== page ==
Nintendo’s Doug Bowser is at E3 and ready to prove he’s no villain
This should be evident to anyone with eyes and a brain, but just to be clear: Doug Bowser isn’t a Super Mario villain.
The new Nintendo of America president took over in April after his predecessor, Reggie Fils-Aimé, retired, ending a 13-year run in the role. Fils-Aimé was always known as a savvy manager on the business side of things, but outwardly he projected the image of an affable, fun-loving executive who could embody the spirit of fun and childlike wonder that are central to Nintendo’s games mission.
Bowser seems a bit more subdued, a gentler contrast to Reggie’s booming energy. And while he’ll quickly shrug off the obvious, never-really-gets-old jokes about sharing a name with Mario’s chief nemesis — a miraculous twist of fate for Nintendo, since the name thing immediately creates a connection between fans and NoA’s chief spokesperson — he clearly recognizes that it’s all in good fun.
“I will admit he is my main and he is my go-to in Mario Kart. So I play favorites,” he said with a wide grin as we chatted ahead of Nintendo’s big reveals for E3 2019. But Bowser also offered a quick reminder, one he’s likely to repeat many times in the forseeable future: don’t put too much weight on the name.
“I think we have to separate Doug Bowser from Bowser the character and clearly Bowser the character is under the supervision of many at the [Nintendo] development community,” he said. “It’s been fun to share the name, to embrace it a bit, have some fun with it. But also recognize that we are very, very different.”
“I will admit he is my main and he is my go-to in Mario Kart. So I play favorites.”
Again, obvious stuff. But it’s the willingness to engage that matters. Fils-Aimé’s precedent-setting tenure straddled the line between business executive and mascot. He leaned in, becoming a character in his own right. That’s the legacy and the lesson he left for his successor.
“I think … the most important thing that he shared with me was really just the importance and, if you will, admiration for our great characters and immersive worlds. And then also the passion our fans have for that,” Bowser said.
“[I need] to make sure that that’s always our focus, to bring smiles to those people’s faces. And that’s been my job since day one, from the moment I arrived at Nintendo all the way until I came into this role.”
The games are definitely a massive part of that, of course. More than most publishers, Nintendo has always had a knack for speaking to a diverse range of audiences and tastes. But it all starts on the inside, with a deliberately inclusive approach to managing and growing the company.
“We recruit, we train and we retain an incredibly diverse and inclusive organization. That’s part of my role and I take it very seriously — it’s incredibly important,” Bowser said.
“We want to have our organization reflect the communities that we’re a part of, that we do business in. And we also also want to have our organization reflect the communities that we serve, aka the gaming community, and to make sure that we’re very representative of that.”
On the games side, finding something for everyone is key. All-ages Nintendo classics like Mario or Zelda need to be able to live alongside more mature, modern games. The upcoming Wolfenstein: Youngblood follows two sisters as they carve a bloody path through Nazi forces. Devolver Digital’s My Friend Pedro is a side-scrolling shooter that encourages you to murder enemies in creative ways.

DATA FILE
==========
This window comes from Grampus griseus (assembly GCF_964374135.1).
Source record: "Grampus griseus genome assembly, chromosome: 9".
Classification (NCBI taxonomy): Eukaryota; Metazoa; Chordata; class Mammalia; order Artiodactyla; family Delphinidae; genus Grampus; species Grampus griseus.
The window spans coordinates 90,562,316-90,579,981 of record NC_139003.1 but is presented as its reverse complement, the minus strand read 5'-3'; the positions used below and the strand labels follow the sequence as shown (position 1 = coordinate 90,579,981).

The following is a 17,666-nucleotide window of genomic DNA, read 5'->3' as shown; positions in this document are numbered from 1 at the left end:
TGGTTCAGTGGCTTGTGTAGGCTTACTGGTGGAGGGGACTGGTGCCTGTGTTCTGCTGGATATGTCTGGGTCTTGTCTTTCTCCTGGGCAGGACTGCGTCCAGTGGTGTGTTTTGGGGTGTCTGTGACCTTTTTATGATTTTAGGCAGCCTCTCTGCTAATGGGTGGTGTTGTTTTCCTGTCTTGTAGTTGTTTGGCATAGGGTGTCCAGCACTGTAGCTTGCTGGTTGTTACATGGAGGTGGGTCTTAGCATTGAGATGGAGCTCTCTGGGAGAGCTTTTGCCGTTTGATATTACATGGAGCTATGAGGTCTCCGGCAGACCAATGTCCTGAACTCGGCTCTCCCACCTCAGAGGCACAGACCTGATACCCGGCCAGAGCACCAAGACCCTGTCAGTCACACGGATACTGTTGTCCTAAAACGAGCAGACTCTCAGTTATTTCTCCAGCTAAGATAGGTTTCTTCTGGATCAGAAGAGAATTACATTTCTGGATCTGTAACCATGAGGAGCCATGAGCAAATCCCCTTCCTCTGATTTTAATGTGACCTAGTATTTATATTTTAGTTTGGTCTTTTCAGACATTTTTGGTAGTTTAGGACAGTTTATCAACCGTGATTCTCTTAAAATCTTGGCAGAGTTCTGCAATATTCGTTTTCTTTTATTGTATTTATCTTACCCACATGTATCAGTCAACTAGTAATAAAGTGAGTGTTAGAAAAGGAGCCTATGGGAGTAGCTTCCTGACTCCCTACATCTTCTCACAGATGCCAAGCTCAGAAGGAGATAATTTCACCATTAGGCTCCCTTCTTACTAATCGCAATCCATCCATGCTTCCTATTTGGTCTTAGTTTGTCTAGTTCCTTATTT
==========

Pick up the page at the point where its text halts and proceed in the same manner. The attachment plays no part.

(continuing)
Not exactly the kinds of games you’d traditionally expect on a Nintendo platform. (It’s still forever weird that Rockstar Games’ Manhunt 2 was a Wii release.) But it’s an example of how time and experience has matured a company that has generally tried to toe a “safe” line in the past.
“We want the best games from the best publishers on the [Switch], and we want variety across all types of genres because then that allows us to appeal to every type of gamer that’s out there,” Bowser said, adding that he recognizes how working with indie teams can fill out a big piece of that.
Part of the appeal is Switch’s ability to support popular development tools like Unreal and Unity. But more broadly, indie teams have just found success delivering their ideas to a hungry Nintendo audience.
“Indies have been such an important part of Nintendo Switch,” Bowser said. “We’ve heard from a few developers that have been publishing a multi-platform [game] that Switch has been their number one platform.”
Staring down the reality of his first E3 as Nintendo of America’s big boss, Bowser seems energized. Nintendo’s wild success with Switch — 34 million sold in the first two years and another 18 million projected for 2019 — has made for an easy transition. It assuredly won’t last forever, but there’s not much for a Nintendo fan to complain about right now.
And so, Bowser gets to focus on the games, both pitching them and playing them. At the same time, he’s also planting a flag of sorts. Fans want to know what the reign of Bowser at Nintendo is going to look like. And Bowser, the person, wants those fans to understand that, just like Reggie, he’s a kindred spirit.
“I like to say that my gaming experience with Nintendo goes back 38 years, [to] my first game experience. I started on a Donkey Kong arcade machine when I was in college plugging endless quarters in so I could have the top five spots on the machine. It’s been a part of my life ever since.
“So just the chance to … be with this company has been fantastic and a bit of a dream come true. Because in the end, I love Nintendo, I love our consumers and I love obviously the content that we have to offer.”